Ukraine decides: the questions to ask

Leave Tymoshenko aside for now; it's time to start asking what a Yanukovych presidency means for Ukraine. Andrew Wilson puts the key questions in politics, energy, defence and the media

Senior Policy Fellow

So what should we expect from
President Yanukovych? Of course that assumes that Yuliya Tymoshenko’s appeal against the election of Viktor Yanukovych doesn’t succeed. But putting that aside, it’s right that the real focus of attention shifts to what we should expect from Mr Yanukovych. Here are some thoughts on the questions that we now need to be asking.

One big question is whether he will adjust
to the reality of a limited mandate. He didn’t win big, and is the first
Ukrainian President to be elected with less than 50% of the vote. Will he reach
out to his opponents? Will be have a strategy for building bridges to the other
half of the country that didn’t vote for him? Yushchenko never did, and it cost
him dearly in the end.
 

A related decision will be on the type of
new government he tries to set up (it seems highly unlikely he will leave
Tymoshenko as PM). The new government will be full of businessmen, but what
type of businessmen? Will he try and find a place for Serhiy Tihipko? Will he
appoint pragmatic ministers or what is known in Kiev as the ‘TKM tendency’ (from
the phrase used by the Polish left in private when they returned to power in the
1990s – ‘teraz kurwa my’ – ‘It’s our f…ing turn’). Will he allow the same guys to
run the gas industry as in 2006-7?

What favours does he owe Dmytro Firtash,
former boss of Rosukrenergo, who was supposedly a major contributor to his
campaign?
Yanukovych has talked of renegotiating
Ukraine’s various gas deals, and of setting up a Russo-Ukrainian consortium,
open to European participation, to run the Ukrainian gas system. Will this be
compatible with the gas deal Ukraine signed with the EU in 2009? Will Yanukovych
increase prices to domestic consumers, so that the key company Oil and Gas of
Ukraine actually has a viable business model? Will he reform, and invest in, the
country’s creaking energy infrastructure?

The gas issue is key to rebuilding
relations with the EU. What about the oligarchs whose business interests are
blocking parts of the Association Agreement?

Yanukovych does not want a NATO Membership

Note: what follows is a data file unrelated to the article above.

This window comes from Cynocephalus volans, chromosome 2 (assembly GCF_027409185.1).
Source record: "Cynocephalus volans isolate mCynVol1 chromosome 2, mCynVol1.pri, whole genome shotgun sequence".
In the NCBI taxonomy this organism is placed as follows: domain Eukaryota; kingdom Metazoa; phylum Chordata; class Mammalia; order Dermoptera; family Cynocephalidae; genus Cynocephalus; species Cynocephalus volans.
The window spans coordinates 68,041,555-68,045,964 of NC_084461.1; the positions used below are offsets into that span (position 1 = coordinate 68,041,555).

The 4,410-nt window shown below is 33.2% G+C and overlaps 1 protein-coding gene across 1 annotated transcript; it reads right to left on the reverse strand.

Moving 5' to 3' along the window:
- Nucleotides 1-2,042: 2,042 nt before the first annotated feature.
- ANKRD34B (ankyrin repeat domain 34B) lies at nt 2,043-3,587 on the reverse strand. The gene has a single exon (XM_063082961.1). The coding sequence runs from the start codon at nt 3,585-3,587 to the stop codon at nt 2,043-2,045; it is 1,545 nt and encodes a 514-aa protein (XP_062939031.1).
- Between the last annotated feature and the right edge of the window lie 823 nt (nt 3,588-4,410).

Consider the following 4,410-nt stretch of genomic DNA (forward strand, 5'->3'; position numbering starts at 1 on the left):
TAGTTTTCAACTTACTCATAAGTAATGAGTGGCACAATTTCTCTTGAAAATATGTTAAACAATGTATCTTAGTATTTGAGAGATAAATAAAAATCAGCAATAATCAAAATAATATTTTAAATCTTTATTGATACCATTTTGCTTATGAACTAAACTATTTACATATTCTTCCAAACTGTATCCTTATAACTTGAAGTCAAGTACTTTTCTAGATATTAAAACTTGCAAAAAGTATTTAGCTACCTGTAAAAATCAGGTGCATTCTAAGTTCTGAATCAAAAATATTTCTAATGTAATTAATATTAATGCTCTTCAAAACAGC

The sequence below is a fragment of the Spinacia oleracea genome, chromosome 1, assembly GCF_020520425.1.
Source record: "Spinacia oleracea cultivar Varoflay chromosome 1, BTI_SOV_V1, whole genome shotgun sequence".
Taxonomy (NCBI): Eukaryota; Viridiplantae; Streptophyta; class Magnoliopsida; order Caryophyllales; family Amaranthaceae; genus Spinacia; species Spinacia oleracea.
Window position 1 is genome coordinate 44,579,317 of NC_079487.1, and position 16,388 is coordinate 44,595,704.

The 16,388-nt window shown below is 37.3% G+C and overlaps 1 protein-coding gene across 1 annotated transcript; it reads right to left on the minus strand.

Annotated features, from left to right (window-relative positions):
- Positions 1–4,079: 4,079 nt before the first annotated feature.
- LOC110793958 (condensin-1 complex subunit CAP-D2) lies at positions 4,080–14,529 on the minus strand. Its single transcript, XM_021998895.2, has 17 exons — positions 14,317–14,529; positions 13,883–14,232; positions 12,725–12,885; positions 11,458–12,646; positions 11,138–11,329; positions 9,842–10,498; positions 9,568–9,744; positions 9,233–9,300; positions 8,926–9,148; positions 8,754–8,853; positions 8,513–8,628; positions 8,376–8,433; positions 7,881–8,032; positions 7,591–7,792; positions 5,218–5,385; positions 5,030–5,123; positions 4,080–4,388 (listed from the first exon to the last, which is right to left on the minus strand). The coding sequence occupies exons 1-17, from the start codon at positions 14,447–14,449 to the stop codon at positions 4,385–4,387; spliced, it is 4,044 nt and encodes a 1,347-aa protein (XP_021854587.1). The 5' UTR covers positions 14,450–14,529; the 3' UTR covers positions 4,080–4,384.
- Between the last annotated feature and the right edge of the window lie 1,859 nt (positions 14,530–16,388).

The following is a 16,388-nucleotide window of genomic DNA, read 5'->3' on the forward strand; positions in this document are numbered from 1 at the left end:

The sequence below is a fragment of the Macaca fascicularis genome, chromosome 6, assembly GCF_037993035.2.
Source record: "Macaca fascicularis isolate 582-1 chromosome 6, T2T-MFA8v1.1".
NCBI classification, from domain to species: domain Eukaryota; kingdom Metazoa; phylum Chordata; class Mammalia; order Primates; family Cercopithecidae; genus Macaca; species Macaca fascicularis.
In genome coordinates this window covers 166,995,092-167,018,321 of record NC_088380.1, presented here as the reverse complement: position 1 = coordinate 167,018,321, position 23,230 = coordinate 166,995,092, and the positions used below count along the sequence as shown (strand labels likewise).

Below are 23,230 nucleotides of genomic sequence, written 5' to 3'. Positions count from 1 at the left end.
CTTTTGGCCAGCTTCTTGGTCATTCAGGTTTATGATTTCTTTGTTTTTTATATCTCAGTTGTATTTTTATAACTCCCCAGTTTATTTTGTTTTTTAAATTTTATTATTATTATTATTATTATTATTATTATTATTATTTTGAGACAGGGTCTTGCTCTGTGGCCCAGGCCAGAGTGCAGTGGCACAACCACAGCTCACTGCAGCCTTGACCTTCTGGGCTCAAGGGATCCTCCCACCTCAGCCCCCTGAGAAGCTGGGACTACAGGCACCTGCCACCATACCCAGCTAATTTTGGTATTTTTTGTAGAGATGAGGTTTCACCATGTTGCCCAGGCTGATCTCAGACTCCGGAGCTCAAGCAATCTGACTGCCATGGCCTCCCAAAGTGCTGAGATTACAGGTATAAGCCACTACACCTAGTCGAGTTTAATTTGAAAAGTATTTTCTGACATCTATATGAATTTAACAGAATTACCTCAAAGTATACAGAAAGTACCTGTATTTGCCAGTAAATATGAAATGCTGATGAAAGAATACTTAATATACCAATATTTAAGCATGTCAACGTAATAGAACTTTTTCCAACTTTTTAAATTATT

Action Plan, but then nor did Tymoshenko. Will Yanukovych keep practical
cooperation going with NATO? He was happy to do so during his two previous
stints as Prime Minister.

Russia’s lease on its Black Sea base at
Sevastopol runs out in 2017. The issue will need to be addressed in the second
half of this next presidential term. There are rumours that Yanukovych will
consider not just a renewal, but a Guantanamo-style lease for 30 years or
more.

Yanukovych has never formally withdrawn the
promise he made to recognise Abkhazia and South Ossetia in the aftermath of the
war in Georgia in 2008. He hasn’t exactly talked much about it since, but has
always declined to ditch the promise when pressed in public, which has been
often enough.

And what will he do with Ukraine’s
troublingly free media? The signs are that he might try and shift the ownership
of a few outlets, but will be unable to introduce anything like the censorship
of the Kuchma era.

I appreciate that these are questions rather than answers, but that in itself says a lot about what Ukraine faces under a Yanukovych presidency. Both Ukrainians and world leaders will have
to get used to their often boorish new president – and to the fact that he will
preside over the European Championship football final in 2012. 

Andrew has been blogging throughout the Ukrainian elections. Here is the previous entry

Listen to his special podcast interview with two eminent Ukrainians, Olexiy Haran and Mykola Ryabchuk, here 

For the press…Andrew is available for interviews. Click here for our press advisory.

 

The European Council on Foreign Relations does not take collective positions. ECFR publications only represent the views of its individual authors.

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Senior Policy Fellow

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